An Update on CFPB and Tax Reform

CFPB Update; Tax Reform; Assembly is Coming; E Closings An Update on CFPB and Tax Reform

I hope you are not reading this because you are home with the flu and need something to help you doze off and get some sleep! There is something going around my office and I am trying my best to avoid it. But a nap sounds good...

Anyway, here are some things that I think you will find interesting.

CFPB Update:
  • Mick Mulvaney still in charge. Leandra English, appointed by former Director Cordray as Deputy Director of CFPB before Corday’s resignation, continues to litigate whether Mulvaney is the true Director under the law. But at the moment, Mulvaney is running things.
  • Director Mulvaney recently issued a very interesting memorandum to the employees at CFPB. A change in philosophy and approach is clearly the word. Here are some excerpts:
    • “We are government employees. We don’t just work for the government, we work for the people. And that means everyone: those who use credit cards, and those who provide those cards; those who take loans, and those who make them; those who buy cars, and those who sell them. All of those people are part of what makes this country great. And all of them deserve to be treated fairly by their government.”
    • “Let me be clear: there will absolutely be times when circumstances dictate that we take dramatic action to protect consumers. And at those appropriate times, I expect us to be vigorous in our enforcement of the law. But bringing the full weight of the federal government down on the necks of the people we serve should be something that we do only reluctantly, and only when all other attempts at resolution have failed.”
    • “On regulation, it seems that the people we regulate should have the right to know what the rules are before being charged with breaking them. This means more formal rulemaking on which financial institutions can rely, and less regulation by enforcement.”

  • The D.C. District Court of Appeals has issued its ruling in the PHH Home Equity Case. Highlights of the decision:
    • The single-director structure of the CFPB is constitutional.
    • Former Director Cordray’s interpretation of RESPA Section 8(c)(2) was not adhered to by the court. So the decision of the three judge panel that reversed Cordray’s interpretation was reinstated. This means that the interpretation of Section 8(c)(2) under HUD’s standards has been put back in place. Was that confusing enough?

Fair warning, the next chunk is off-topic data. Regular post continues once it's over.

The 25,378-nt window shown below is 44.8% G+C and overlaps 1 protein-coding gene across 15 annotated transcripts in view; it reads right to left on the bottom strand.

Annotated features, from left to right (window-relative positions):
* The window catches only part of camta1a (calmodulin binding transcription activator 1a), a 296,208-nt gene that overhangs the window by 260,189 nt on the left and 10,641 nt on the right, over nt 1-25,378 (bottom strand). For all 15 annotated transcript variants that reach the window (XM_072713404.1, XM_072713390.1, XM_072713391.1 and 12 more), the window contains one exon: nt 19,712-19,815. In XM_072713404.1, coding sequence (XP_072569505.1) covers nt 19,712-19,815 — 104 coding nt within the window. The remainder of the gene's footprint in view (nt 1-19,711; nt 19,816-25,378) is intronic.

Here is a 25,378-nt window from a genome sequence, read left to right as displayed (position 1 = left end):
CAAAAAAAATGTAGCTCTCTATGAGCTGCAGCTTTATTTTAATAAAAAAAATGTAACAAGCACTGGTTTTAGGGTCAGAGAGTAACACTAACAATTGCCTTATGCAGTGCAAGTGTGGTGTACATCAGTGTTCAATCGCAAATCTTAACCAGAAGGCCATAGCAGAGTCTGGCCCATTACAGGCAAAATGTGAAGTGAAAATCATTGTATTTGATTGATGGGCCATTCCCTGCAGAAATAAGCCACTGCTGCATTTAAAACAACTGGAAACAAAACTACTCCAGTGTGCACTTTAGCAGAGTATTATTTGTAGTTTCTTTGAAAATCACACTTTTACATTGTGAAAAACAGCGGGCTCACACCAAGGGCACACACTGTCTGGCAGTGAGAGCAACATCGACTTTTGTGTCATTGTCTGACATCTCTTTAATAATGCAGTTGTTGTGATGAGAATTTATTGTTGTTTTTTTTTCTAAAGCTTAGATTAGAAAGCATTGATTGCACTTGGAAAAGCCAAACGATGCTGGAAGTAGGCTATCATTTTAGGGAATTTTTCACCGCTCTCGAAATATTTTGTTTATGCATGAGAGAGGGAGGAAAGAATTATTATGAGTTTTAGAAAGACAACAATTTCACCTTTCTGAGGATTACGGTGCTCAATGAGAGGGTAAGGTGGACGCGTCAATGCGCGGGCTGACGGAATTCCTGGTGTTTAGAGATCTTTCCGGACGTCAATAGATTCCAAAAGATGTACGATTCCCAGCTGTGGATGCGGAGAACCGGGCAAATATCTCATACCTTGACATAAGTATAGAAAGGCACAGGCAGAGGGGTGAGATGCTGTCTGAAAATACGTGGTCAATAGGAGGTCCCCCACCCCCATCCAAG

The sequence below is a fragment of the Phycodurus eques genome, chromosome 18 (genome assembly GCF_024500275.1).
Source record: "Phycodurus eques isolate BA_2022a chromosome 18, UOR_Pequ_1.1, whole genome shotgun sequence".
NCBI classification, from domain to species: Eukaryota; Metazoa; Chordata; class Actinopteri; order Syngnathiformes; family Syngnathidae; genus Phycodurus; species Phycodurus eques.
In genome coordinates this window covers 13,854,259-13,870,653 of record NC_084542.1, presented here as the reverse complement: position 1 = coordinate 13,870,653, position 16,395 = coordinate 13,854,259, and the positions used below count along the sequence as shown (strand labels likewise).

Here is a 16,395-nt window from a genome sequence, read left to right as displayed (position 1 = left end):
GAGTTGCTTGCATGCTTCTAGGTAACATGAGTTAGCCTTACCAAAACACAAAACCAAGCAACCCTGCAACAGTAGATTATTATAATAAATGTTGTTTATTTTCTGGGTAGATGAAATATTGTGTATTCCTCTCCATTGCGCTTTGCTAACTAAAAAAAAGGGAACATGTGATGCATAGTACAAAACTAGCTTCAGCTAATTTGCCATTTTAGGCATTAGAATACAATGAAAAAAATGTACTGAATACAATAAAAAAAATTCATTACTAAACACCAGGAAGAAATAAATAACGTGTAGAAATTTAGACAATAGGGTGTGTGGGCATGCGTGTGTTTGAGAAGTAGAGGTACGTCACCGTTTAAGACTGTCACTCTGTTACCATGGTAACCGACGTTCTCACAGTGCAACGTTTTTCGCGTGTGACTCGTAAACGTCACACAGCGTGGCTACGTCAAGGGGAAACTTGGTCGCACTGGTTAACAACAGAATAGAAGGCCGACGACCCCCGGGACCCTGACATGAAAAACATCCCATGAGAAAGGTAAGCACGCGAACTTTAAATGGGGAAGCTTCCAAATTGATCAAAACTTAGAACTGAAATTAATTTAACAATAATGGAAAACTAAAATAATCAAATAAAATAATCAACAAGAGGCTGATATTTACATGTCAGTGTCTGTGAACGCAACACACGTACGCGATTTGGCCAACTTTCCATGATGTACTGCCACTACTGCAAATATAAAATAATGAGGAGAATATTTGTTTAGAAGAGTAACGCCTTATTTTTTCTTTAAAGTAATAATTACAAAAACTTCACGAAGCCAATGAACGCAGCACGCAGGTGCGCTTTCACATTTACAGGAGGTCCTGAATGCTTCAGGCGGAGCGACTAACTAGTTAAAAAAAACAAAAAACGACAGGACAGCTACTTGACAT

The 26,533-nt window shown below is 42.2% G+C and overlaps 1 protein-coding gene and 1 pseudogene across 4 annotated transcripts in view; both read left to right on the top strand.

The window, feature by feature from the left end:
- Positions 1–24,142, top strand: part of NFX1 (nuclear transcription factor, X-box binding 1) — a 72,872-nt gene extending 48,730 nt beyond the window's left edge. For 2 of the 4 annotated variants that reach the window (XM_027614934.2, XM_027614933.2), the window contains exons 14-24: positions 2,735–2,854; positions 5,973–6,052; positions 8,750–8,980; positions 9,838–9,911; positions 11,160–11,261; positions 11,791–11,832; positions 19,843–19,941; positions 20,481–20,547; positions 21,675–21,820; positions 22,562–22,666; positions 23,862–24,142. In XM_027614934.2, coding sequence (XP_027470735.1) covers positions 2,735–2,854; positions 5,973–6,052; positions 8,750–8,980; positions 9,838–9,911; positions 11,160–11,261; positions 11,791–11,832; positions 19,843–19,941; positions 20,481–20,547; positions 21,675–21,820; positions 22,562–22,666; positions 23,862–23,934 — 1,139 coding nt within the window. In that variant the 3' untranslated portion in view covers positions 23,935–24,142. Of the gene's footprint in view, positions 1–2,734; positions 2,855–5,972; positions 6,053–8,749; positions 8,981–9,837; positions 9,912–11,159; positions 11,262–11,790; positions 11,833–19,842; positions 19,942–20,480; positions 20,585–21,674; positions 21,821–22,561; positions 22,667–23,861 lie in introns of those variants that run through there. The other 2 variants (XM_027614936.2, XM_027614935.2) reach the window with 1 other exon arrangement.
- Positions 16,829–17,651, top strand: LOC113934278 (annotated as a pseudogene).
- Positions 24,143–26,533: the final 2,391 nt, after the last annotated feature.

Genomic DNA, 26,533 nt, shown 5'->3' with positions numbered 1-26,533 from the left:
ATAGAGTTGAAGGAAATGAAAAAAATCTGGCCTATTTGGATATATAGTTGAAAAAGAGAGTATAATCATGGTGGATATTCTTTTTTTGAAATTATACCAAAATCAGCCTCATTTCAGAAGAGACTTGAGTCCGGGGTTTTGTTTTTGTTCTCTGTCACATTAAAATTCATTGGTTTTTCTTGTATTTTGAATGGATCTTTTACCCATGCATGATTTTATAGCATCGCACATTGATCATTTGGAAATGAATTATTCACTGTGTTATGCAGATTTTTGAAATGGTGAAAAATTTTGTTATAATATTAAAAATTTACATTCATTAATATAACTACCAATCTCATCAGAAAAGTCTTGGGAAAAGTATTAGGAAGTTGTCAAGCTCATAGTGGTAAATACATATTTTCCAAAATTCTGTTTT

• Bottom line: Section 8(c)(2) is an exemption from the anti-kickback prohibitions of Section 8(a) of RESPA as long as reasonable payments are made in return for services actually performed or goods actually furnished.
Tax Reform:

There is a lot in the recent tax reform bill approved by Congress and signed into law. One area of the tax law that did not change was the exemption from capital gains for the sale of a primary residence. ALTA deserves most of the credit in reinstating this provision into the final bill. Both the House and Senate previously had passed bills requiring that you would have to live in your home five out of the past eight years instead of the currently mandated two of the past five to avoid capital gains taxes when you sold the home. Normally, when the House and Senate pass identical bills or provisions, those proposals will become law. But the ALTA team developed and argument with supporting date that how many taxpayers would be impacted by the change and how it would hinder mobility, especially for millennial buyers and families. Thank you, ALTA!

Fund Assembly is coming.

Mark your calendars for May 10, 11 and 12, 2018 and register for the best real estate related conference in Florida. Take advantage of topics such as “Scams and Frauds in Real Estate Transactions,” “Technology in the Law Office” and our annual “Legislative Update.” And how can you pass up “Mortgage modifications, rating, novation, use of endorsements ?” Hope to see you there! Learn more and Register!  


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There is no question in my mind that real estate closings will change over the next 2-3 years and move in the direction of less paper and more technology. The technology is there. Lenders are recognizing the efficiency and cost savings associated with processing loans digitally. Consumers are getting much more comfortable conducting business digitally. These forces will move us (whether we like it or not) in this direction. The Fund has put together a team of folks to get you ready for these changes.

Over the next several months, we are getting as smart as we can about this new way of doing business and then we are going to “bring it on!” We will give you a lot of opportunities to learn about e-closings and to incorporate these into your practice.


Let me know how we can help you,

Melissa Jay Murphy

Executive Vice President, Chief Legal Officer,a nd General Counsel and Secretary